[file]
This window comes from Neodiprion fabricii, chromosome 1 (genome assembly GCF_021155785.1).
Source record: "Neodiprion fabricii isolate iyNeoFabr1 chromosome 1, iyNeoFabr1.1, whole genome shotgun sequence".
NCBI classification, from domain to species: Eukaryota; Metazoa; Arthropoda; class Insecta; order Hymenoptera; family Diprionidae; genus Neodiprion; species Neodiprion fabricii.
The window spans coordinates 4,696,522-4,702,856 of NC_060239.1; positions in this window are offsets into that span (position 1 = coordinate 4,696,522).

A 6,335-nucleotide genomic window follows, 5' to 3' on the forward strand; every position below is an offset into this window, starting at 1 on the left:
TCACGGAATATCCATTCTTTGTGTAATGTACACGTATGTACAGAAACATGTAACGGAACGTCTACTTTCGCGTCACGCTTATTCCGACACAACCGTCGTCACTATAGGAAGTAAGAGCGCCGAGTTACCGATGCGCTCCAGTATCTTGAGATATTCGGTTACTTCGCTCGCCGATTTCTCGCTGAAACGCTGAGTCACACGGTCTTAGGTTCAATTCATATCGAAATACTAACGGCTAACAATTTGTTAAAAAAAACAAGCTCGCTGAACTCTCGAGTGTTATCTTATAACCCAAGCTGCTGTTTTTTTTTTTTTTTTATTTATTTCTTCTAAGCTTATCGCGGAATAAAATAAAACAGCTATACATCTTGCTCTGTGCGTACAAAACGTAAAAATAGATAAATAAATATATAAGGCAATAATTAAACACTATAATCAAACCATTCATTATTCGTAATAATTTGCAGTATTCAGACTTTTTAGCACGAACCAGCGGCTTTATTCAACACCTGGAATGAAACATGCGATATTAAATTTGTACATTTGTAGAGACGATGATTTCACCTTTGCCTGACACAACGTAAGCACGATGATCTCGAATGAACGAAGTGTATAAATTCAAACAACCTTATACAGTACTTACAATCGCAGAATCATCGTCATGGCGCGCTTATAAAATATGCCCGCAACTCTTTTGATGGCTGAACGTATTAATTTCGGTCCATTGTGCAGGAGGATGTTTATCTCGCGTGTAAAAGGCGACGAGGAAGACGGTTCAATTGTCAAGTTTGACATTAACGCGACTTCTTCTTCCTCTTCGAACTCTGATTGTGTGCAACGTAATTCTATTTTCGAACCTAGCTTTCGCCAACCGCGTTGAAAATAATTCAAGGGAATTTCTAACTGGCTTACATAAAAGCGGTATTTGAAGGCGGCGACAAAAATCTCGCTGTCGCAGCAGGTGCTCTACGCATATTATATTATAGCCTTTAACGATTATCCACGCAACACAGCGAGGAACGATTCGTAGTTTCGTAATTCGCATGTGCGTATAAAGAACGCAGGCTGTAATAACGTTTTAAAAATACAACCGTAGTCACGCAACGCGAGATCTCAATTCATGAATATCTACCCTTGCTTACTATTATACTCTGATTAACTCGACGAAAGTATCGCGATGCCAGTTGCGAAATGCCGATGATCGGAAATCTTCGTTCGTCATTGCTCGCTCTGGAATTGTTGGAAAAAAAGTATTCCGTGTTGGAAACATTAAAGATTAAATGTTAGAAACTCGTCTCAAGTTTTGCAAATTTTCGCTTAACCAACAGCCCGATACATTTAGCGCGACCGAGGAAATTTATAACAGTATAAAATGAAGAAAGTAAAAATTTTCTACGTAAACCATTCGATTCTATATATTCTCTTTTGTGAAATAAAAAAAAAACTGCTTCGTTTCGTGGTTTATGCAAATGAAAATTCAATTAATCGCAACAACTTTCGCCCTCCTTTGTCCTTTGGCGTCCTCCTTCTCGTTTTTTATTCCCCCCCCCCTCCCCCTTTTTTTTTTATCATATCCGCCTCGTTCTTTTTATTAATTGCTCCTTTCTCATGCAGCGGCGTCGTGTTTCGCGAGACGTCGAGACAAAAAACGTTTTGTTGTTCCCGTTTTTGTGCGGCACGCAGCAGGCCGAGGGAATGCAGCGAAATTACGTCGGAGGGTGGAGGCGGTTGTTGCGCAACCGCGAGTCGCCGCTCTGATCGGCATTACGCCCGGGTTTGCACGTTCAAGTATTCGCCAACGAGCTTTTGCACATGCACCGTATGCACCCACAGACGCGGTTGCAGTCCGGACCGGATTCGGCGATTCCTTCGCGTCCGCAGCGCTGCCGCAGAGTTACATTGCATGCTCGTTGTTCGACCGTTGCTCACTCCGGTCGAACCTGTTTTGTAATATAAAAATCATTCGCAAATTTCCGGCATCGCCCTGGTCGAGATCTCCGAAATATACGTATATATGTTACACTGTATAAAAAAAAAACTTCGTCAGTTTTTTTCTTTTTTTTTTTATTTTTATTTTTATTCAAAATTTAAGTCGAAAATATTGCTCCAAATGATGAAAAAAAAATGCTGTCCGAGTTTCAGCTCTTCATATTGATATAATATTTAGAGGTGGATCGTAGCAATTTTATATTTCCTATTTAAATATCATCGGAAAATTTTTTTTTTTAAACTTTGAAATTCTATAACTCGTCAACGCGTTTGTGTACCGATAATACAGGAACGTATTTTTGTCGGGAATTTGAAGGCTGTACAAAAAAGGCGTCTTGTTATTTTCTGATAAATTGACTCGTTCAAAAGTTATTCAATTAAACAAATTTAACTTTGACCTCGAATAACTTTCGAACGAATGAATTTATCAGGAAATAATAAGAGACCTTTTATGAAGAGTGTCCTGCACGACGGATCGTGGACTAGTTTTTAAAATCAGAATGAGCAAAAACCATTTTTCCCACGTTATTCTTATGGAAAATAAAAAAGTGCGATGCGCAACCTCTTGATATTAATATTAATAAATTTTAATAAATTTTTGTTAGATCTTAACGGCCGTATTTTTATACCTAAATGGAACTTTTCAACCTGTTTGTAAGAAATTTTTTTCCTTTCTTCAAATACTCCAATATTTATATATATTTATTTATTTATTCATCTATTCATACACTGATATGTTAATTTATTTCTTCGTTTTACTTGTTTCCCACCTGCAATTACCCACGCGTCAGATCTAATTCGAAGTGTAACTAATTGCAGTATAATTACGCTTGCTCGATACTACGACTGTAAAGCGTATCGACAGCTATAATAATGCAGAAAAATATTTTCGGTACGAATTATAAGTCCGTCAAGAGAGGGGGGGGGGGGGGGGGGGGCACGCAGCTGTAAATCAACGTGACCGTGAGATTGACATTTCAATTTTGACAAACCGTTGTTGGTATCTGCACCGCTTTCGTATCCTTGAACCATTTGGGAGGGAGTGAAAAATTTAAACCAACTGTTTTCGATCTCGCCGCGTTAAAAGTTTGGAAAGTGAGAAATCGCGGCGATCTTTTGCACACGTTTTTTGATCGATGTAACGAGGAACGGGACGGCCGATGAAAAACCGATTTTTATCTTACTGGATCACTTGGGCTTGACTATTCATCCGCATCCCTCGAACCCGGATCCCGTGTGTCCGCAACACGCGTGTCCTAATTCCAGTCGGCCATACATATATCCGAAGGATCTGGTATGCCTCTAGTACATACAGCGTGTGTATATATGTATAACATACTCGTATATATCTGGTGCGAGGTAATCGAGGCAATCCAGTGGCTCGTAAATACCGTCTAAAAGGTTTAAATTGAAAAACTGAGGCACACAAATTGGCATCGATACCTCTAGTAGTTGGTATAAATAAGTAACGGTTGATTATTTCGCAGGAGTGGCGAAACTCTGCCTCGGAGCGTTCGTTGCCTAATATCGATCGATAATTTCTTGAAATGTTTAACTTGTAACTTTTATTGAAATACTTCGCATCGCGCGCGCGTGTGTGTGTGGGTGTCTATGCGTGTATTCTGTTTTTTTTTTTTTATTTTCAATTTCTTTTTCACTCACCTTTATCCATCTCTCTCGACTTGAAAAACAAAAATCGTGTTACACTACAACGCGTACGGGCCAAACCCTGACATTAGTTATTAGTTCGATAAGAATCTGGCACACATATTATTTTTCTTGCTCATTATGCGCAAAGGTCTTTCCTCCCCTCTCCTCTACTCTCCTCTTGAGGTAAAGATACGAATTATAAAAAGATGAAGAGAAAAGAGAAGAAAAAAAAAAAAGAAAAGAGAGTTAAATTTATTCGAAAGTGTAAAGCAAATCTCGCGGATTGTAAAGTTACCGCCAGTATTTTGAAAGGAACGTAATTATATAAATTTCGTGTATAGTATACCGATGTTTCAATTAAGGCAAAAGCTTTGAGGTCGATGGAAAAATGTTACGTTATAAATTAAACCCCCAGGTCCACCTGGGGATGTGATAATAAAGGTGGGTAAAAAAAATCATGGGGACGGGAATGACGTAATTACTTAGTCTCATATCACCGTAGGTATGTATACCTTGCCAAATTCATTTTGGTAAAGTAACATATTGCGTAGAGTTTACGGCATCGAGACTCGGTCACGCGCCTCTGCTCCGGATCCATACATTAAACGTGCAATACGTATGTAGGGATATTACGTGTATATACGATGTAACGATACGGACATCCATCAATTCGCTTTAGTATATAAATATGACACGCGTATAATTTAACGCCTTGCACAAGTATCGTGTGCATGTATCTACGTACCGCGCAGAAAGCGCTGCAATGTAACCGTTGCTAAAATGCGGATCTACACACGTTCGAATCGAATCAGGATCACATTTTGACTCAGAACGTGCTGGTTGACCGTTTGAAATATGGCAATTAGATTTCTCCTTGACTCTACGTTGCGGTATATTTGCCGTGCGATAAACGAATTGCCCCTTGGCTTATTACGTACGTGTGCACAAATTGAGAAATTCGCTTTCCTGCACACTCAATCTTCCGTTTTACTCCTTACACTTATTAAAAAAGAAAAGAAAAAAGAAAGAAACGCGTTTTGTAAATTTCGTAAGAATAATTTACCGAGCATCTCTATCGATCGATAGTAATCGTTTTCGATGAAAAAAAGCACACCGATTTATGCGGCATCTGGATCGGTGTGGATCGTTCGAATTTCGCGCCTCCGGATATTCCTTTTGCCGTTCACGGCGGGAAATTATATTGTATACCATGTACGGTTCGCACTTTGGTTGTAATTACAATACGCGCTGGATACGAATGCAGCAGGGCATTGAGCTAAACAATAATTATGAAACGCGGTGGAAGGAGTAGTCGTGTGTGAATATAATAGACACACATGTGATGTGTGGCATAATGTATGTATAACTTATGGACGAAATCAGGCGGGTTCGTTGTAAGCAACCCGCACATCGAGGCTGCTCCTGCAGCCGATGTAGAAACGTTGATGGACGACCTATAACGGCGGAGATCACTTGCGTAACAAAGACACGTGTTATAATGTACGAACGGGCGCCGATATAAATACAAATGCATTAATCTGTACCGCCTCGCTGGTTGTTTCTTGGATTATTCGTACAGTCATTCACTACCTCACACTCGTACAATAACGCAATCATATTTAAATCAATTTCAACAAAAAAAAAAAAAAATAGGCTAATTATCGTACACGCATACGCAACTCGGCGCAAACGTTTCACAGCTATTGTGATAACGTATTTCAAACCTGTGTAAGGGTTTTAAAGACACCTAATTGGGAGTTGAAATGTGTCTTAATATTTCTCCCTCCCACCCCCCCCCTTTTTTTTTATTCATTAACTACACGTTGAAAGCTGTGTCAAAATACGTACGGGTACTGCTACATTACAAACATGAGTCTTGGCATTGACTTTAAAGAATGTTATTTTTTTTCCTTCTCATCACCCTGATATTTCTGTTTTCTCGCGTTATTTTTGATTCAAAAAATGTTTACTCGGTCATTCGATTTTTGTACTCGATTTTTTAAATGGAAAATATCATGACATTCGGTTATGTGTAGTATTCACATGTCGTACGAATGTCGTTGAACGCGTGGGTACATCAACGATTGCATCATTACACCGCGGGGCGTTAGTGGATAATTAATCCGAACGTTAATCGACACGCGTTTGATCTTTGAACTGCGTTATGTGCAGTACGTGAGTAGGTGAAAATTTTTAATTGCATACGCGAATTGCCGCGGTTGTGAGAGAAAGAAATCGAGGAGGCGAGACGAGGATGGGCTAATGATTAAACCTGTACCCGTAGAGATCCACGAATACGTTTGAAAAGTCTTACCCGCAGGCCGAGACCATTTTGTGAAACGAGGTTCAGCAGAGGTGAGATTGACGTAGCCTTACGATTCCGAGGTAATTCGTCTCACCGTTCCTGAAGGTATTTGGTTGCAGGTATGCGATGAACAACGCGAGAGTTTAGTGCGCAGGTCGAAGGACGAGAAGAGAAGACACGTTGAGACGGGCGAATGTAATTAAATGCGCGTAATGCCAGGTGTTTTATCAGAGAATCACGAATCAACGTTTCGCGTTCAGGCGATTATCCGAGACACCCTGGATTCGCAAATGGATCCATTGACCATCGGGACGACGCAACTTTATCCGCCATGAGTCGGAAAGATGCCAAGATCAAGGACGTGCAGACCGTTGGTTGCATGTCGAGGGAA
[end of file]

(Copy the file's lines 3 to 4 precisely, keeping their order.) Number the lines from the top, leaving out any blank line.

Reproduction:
NCBI classification, from domain to species: Eukaryota; Metazoa; Arthropoda; class Insecta; order Hymenoptera; family Diprionidae; genus Neodiprion; species Neodiprion fabricii.
The window spans coordinates 4,696,522-4,702,856 of NC_060239.1; positions in this window are offsets into that span (position 1 = coordinate 4,696,522).